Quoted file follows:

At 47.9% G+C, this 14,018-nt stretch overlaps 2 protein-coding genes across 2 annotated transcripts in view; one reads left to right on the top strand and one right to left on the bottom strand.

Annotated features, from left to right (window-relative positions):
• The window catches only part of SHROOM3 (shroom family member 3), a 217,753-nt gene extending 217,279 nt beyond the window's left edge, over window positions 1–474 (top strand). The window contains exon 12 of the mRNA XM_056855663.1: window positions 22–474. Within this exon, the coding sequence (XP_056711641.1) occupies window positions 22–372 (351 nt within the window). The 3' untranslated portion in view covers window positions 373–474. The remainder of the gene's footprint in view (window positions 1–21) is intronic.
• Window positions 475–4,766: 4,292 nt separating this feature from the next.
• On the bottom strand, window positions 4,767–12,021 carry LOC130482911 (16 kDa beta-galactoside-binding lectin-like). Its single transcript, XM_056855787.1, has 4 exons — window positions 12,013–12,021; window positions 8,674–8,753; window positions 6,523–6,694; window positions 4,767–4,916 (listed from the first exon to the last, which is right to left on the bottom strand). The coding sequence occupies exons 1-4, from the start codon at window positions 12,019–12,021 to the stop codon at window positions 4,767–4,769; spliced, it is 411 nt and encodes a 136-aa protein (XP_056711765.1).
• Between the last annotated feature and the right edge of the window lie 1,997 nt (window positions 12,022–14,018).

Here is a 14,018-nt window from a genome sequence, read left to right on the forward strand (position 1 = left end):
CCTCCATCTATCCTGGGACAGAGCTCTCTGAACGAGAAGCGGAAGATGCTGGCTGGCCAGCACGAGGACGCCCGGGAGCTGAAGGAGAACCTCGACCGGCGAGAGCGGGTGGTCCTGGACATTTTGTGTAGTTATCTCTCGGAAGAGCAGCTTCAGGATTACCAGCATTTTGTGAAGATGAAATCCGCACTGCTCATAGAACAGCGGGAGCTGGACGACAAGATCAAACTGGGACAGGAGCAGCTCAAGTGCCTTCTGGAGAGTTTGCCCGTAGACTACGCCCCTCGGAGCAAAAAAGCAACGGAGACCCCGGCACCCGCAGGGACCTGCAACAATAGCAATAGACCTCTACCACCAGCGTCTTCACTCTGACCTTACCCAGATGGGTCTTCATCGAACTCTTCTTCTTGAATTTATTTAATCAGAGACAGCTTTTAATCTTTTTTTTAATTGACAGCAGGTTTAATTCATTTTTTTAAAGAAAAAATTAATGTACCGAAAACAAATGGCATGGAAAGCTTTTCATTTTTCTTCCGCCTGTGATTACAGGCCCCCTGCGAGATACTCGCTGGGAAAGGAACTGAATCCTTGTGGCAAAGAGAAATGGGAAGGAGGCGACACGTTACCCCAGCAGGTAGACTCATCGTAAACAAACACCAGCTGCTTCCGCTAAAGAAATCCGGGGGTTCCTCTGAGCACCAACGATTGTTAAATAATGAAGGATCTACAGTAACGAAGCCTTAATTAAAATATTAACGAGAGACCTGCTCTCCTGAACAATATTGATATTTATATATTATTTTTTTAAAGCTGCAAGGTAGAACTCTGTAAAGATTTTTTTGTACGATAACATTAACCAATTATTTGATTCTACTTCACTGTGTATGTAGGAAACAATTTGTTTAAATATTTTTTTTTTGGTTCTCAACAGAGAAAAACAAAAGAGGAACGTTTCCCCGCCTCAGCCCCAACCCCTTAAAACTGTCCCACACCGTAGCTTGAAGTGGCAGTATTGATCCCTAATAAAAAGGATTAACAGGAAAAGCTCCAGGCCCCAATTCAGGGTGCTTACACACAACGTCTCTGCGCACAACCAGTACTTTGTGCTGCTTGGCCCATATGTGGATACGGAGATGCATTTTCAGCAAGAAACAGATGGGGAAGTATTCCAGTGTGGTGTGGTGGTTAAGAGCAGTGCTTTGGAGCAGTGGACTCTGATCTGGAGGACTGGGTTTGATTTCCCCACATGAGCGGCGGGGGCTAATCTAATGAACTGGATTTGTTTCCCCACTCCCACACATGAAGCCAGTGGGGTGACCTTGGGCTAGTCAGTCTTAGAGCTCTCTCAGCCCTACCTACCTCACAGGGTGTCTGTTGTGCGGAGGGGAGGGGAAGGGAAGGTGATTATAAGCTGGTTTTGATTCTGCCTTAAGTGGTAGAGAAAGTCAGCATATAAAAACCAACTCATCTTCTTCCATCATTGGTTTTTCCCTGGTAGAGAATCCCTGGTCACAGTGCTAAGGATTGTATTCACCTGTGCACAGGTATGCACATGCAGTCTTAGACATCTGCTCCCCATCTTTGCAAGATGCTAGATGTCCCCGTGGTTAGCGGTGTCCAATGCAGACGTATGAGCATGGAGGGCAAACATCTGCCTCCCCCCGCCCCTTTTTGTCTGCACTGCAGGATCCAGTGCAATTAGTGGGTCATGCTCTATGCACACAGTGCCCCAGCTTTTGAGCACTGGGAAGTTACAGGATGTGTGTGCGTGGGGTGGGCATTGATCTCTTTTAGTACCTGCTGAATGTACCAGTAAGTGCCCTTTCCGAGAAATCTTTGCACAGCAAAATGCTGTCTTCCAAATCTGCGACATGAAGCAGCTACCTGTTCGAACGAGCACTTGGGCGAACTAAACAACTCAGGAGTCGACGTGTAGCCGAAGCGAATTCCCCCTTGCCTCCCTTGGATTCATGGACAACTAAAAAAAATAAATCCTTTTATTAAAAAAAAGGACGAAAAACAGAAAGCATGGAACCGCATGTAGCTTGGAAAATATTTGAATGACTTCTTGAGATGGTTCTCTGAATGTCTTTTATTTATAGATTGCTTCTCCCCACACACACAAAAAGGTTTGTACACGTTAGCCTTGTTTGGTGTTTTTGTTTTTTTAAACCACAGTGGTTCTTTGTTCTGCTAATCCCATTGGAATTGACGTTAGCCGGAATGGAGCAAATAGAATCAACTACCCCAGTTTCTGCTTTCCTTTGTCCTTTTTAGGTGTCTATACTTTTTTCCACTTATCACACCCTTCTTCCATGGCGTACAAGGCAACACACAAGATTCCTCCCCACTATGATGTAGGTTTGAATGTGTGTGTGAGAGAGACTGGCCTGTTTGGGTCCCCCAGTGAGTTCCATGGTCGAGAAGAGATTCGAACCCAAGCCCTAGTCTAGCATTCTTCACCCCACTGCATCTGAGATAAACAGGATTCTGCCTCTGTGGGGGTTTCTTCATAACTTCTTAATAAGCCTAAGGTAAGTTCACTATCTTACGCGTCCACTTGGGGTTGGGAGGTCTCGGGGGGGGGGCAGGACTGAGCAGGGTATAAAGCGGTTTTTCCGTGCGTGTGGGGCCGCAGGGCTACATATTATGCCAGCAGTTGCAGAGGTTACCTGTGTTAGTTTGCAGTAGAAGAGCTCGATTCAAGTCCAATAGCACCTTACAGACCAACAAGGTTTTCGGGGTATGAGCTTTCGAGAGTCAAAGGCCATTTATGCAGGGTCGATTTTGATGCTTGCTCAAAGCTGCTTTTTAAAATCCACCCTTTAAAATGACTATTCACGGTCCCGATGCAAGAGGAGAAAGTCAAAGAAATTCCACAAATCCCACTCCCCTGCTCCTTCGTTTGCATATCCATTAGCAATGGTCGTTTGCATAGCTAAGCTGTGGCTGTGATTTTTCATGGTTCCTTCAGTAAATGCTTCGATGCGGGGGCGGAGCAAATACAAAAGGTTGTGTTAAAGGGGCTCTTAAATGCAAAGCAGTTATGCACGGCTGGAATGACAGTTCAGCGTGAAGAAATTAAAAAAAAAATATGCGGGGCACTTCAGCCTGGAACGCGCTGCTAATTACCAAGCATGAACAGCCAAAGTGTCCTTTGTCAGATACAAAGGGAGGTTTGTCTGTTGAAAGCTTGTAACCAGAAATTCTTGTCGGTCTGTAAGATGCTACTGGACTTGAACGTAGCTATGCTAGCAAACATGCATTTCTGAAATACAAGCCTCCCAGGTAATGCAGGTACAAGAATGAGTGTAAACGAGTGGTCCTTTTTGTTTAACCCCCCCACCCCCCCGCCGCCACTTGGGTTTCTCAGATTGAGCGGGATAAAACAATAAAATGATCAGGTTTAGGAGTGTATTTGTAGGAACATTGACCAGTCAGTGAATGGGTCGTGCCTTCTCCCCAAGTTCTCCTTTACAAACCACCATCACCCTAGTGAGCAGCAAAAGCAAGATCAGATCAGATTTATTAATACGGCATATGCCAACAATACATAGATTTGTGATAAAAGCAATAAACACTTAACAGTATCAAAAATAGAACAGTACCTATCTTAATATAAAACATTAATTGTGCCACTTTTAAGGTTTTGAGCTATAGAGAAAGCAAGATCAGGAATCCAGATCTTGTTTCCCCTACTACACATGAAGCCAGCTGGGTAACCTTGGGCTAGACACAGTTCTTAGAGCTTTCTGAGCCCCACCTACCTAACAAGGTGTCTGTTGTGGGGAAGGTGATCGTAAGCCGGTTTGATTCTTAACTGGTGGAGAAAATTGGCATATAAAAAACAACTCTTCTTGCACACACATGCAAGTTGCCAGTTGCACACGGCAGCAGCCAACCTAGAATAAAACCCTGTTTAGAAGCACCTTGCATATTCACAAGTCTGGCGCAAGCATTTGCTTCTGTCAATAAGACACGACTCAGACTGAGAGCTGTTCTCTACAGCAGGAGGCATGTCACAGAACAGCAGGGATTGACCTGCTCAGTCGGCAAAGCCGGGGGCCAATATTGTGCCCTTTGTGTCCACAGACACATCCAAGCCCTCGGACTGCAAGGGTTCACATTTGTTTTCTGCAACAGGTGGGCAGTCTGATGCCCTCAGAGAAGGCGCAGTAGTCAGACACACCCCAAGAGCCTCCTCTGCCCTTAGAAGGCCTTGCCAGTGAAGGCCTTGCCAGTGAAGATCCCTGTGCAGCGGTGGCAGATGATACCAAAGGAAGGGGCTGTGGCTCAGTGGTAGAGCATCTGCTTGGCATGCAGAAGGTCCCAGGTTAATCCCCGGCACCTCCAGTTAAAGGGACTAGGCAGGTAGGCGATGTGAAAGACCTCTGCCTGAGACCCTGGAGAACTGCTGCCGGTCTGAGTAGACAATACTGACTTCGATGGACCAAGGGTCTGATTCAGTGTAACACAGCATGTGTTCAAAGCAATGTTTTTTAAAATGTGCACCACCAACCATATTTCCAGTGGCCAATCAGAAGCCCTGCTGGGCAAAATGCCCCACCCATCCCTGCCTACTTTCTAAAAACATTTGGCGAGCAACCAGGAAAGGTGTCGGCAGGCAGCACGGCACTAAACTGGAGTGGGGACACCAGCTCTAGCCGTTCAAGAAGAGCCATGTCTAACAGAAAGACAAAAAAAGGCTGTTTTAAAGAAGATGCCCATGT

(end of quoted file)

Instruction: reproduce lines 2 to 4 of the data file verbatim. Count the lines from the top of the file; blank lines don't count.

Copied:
Annotated features, from left to right (window-relative positions):
• The window catches only part of SHROOM3 (shroom family member 3), a 217,753-nt gene extending 217,279 nt beyond the window's left edge, over window positions 1–474 (top strand). The window contains exon 12 of the mRNA XM_056855663.1: window positions 22–474. Within this exon, the coding sequence (XP_056711641.1) occupies window positions 22–372 (351 nt within the window). The 3' untranslated portion in view covers window positions 373–474. The remainder of the gene's footprint in view (window positions 1–21) is intronic.
• Window positions 475–4,766: 4,292 nt separating this feature from the next.